Big brother is watching Make your site easy to use with usability favorite Morae

Posted by tom klein June 29, 2007 at 2:30 am

Do you know what your customer is thinking while using your website?  Well, that’s nearly impossible. But, given the rage of ethnography in marketing research, what if you had the ability to get instantaneous feedback by watching not only their actions on the screen, but also their expressions as they point and click?

Techsmith’s Morae software gives you the ability to do just that.  Via the internet and this software, you can now identify precisely where your web site fails your customers – causing everything from abandoned shopping carts to expensive conversations with the call center.  With Morae for usability testing, you can gather all of the data you need, including wrinkled brows and expletives. To see some of the Morae software in action, check out their online demo or view a few screen shots of some of the new features available.

For $1495 you can get the Morae bundle (1 manager, 1 recorder and 1 observer) to create one usability station, through which you can rotate an unlimited number of users. It’s not super cheap, but smart players like E-trade, eBay, and Expedia use it.  What’s your plan for delivering the optimal user experience?

Morae uses Rich Recording Technology (PDF overview of RRT) to chronicle events when a user interacts with a site. Mind you, this data includes the clickstream (where your user moves and clicks on your site), interactions with the computer's operating system or desktop software (say, using a printer), and the video input. It then fuses all of this information together, so you can analyze how your site performs versus the expectation or norm.

This type of testing puts your customer in the driver's seat. Before you hand over the keys, make sure that you're working with customers who represent your targeted customer segment(s). There can be an enormous difference between how a web site performs with mom compared to a game-savvy teen.  Usability testing, like almost everything else you do to grow your business, will add the most value when you have a clear understanding of your target.


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Do you smell smoke? Promote RSS feed subscriptions with Feedburner

Posted by tom klein June 21, 2007 at 2:30 am

We know better than anyone that you can only handle so many emails a day (have you seen the signup for the weekly feed growth! journal). With the explosion of web content, the best way to stay on top of what’s hot in the blogosphere is to use an RSS reader as we described in Bring it on. If you are trying to grow a business with help from a blog, of course you need to create an RSS feed so that your customers or prospects can subscribe.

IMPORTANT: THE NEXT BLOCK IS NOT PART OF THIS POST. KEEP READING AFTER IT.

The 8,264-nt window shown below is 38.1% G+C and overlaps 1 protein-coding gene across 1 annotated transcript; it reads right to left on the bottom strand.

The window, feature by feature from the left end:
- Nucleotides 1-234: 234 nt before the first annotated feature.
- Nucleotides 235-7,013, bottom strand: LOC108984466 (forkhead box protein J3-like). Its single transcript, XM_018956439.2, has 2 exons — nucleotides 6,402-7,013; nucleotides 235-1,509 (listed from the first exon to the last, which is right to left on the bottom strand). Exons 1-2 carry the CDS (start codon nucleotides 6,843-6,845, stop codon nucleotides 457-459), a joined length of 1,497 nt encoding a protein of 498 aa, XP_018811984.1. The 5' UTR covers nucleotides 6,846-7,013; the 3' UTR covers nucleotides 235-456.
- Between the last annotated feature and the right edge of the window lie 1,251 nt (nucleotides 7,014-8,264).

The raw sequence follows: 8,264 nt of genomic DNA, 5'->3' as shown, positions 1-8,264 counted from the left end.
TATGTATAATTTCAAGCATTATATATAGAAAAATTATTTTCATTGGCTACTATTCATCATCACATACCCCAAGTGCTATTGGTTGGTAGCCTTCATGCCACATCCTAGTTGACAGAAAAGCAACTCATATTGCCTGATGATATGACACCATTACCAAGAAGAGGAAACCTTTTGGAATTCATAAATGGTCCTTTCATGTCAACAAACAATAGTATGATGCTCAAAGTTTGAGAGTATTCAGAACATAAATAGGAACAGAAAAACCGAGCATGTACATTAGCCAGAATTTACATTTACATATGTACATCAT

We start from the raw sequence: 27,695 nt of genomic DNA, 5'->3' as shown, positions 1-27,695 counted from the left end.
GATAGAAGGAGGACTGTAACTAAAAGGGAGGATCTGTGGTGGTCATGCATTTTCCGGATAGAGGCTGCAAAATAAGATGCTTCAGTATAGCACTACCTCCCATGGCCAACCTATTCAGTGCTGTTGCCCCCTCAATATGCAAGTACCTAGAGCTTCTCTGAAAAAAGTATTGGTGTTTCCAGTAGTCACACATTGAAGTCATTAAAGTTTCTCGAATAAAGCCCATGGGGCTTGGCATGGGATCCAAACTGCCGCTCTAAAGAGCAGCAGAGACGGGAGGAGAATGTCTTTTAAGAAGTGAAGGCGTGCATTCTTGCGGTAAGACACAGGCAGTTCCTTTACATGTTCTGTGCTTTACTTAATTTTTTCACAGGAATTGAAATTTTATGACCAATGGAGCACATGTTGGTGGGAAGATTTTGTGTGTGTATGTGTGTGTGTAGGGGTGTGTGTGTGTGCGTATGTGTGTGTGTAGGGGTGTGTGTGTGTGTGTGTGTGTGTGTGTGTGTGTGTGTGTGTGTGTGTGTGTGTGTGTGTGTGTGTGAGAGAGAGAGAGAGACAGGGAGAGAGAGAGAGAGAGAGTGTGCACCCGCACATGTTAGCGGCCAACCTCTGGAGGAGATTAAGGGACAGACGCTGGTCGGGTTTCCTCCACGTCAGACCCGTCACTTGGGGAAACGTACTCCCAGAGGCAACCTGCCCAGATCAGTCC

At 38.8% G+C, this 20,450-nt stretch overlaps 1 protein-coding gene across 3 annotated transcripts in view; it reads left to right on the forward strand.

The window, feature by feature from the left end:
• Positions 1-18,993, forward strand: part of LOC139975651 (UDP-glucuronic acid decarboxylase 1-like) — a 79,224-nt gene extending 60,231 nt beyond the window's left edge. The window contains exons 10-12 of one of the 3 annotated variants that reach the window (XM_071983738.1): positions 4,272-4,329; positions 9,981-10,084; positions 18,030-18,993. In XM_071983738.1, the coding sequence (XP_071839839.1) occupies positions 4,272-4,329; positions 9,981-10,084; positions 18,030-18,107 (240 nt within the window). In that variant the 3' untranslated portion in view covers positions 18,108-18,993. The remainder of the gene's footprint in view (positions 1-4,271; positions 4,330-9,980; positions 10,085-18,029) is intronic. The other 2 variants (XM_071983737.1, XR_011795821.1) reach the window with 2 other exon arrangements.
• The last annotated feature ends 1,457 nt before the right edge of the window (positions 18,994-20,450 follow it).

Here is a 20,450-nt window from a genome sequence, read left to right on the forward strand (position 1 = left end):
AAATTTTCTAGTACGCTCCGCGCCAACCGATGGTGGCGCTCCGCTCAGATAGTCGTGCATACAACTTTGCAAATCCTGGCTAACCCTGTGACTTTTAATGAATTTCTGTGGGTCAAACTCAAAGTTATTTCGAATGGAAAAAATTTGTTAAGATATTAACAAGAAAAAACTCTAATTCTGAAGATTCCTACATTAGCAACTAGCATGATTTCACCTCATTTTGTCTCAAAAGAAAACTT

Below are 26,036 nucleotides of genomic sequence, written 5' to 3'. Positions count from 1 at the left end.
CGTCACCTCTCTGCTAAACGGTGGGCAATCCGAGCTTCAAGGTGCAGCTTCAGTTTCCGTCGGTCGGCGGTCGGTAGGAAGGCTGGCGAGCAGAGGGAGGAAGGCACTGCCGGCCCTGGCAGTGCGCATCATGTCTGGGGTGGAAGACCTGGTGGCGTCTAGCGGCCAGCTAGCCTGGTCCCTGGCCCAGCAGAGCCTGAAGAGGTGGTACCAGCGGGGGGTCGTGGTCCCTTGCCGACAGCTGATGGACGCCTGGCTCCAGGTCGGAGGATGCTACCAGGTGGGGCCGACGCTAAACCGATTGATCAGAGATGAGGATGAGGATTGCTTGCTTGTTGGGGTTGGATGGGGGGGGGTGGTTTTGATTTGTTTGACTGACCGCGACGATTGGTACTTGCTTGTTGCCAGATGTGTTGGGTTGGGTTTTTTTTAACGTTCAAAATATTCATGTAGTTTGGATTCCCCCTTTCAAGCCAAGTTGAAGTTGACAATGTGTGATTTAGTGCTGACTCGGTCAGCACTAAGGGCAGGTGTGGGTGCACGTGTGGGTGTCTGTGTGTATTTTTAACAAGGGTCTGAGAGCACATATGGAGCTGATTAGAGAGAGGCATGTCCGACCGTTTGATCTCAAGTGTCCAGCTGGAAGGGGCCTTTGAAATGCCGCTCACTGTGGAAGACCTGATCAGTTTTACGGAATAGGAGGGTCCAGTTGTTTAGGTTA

Assuming you’ve made this basic step, you can use Feedburner as a way to publicize, optimize, and analyze the presence of your RSS feed throughout the web. Feedburner, purchased this month by Google, has been growing faster than MySpace and now manages over 750,000 RSS feeds. For a blogger, they make it easy to publicize (let other services know about you), optimize (make sure your RSS feed is easy to use), and analyze (figure out who’s subscribing and clicking through to your site). If you have enough traffic, you may even be able to monetize.

As the transition from email to RSS feeds continues, are you putting an RSS feed to work for your brand?

As you'll see in this guide to creating an RSS feed, like many things on the web, you can create an RSS feed by hand or just buy some software, such as Create RSS or FeedForAll. Many content management systems create an RSS feed automatically - so be sure to ask your webmaster.

You'll want to promote your RSS feed with the same tenacity you apply to managing email subscriptions. Remember that feed subscribers have expressed an interest in staying on top of what's new from your company or brand. They're likely to be loyal customers, so don't disappoint them. Think about how you might apply these 11 easy ways to find new RSS feed subscribers.



  Walk on by Web enabled LCD’s change outdoor ads

Posted by tom klein June 18, 2007 at 2:30 am

A 32 inch LCD HDTV can be yours at Wal-mart for just $597. Did you realize that these low LCD prices are also changing the outdoor advertising game?